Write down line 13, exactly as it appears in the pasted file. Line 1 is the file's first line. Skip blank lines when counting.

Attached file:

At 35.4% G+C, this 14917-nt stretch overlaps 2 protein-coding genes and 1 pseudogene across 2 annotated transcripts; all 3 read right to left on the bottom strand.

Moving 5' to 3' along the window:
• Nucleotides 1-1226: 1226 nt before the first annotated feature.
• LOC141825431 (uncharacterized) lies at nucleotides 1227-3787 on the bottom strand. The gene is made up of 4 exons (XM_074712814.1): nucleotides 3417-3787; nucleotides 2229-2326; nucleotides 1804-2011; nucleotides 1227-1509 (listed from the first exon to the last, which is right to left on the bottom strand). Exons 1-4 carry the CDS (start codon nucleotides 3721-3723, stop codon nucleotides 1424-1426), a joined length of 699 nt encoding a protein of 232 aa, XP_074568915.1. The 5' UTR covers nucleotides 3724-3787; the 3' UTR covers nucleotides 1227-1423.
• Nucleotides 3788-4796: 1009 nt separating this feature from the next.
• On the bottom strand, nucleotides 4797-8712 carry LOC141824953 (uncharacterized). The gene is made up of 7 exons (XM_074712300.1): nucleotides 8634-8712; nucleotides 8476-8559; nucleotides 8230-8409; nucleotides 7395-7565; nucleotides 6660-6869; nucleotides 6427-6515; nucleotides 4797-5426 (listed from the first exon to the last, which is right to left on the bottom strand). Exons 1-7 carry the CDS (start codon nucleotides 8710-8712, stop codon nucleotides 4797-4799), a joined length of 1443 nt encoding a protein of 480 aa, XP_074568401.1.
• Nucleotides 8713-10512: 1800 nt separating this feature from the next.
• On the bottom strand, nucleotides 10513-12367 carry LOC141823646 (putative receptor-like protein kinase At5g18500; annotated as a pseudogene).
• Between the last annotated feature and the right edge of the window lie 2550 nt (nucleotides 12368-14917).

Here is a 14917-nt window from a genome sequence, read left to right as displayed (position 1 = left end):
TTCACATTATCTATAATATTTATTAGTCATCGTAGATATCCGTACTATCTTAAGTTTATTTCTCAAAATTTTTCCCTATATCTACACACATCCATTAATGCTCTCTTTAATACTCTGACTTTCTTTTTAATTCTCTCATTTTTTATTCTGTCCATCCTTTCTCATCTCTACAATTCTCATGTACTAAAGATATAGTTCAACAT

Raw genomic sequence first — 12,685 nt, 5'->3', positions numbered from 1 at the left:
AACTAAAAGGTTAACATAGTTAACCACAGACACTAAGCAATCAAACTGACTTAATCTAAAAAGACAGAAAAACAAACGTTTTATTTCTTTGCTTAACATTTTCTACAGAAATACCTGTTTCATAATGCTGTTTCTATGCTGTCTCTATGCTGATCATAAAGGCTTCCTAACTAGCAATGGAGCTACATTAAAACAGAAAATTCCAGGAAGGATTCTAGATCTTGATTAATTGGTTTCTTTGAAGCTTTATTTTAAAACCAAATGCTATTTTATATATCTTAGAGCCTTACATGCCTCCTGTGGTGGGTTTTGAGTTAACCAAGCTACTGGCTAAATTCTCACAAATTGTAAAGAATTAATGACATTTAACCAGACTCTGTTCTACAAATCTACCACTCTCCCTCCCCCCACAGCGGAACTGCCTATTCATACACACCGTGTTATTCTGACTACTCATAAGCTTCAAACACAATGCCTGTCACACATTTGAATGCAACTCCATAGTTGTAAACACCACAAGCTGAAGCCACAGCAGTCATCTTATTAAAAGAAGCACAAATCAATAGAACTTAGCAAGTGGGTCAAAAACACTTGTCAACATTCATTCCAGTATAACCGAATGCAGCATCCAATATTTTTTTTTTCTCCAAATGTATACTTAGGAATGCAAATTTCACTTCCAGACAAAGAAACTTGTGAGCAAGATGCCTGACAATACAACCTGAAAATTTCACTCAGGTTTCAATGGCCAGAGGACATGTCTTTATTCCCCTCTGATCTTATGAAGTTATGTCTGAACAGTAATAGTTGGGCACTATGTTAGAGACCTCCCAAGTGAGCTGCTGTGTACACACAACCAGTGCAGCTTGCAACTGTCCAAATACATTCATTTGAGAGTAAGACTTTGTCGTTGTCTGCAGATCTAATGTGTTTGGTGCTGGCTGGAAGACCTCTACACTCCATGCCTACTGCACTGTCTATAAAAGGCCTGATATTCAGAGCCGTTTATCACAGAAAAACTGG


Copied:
AACTAAAAGGTTAACATAGTTAACCACAGACACTAAGCAATCAAACTGACTTAATCTAAAAAGACAGAAAAACAAACGTTTTATTTCTTTGCTTAACATTTTCTACAGAAATACCTGTTTCATAATGCTGTTTCTATGCTGTCTCTATGCTGATCATAAAGGCTTCCTAACTAGCAATGGAGCTACATTAAAACAGAAAATTCCAGGAAGGATTCTAGATCTTGATTAATTGGTTTCTTTGAAGCTTTATTTTAAAACCAAATGCTATTTTATATATCTTAGAGCCTTACATGCCTCCTGTGGTGGGTTTTGAGTTAACCAAGCTACTGGCTAAATTCTCACAAATTGTAAAGAATTAATGACATTTAACCAGACTCTGTTCTACAAATCTACCACTCTCCCTCCCCCCACAGCGGAACTGCCTATTCATACACACCGTGTTATTCTGACTACTCATAAGCTTCAAACACAATGCCTGTCACACATTTGAATGCAACTCCATAGTTGTAAACACCACAAGCTGAAGCCACAGCAGTCATCTTATTAAAAGAAGCACAAATCAATAGAACTTAGCAAGTGGGTCAAAAACACTTGTCAACATTCATTCCAGTATAACCGAATGCAGCATCCAATATTTTTTTTTTCTCCAAATGTATACTTAGGAATGCAAATTTCACTTCCAGACAAAGAAACTTGTGAGCAAGATGCCTGACAATACAACCTGAAAATTTCACTCAGGTTTCAATGGCCAGAGGACATGTCTTTATTCCCCTCTGATCTTATGAAGTTATGTCTGAACAGTAATAGTTGGGCACTATGTTAGAGACCTCCCAAGTGAGCTGCTGTGTACACACAACCAGTGCAGCTTGCAACTGTCCAAATACATTCATTTGAGAGTAAGACTTTGTCGTTGTCTGCAGATCTAATGTGTTTGGTGCTGGCTGGAAGACCTCTACACTCCATGCCTACTGCACTGTCTATAAAAGGCCTGATATTCAGAGCCGTTTATCACAGAAAAACTGG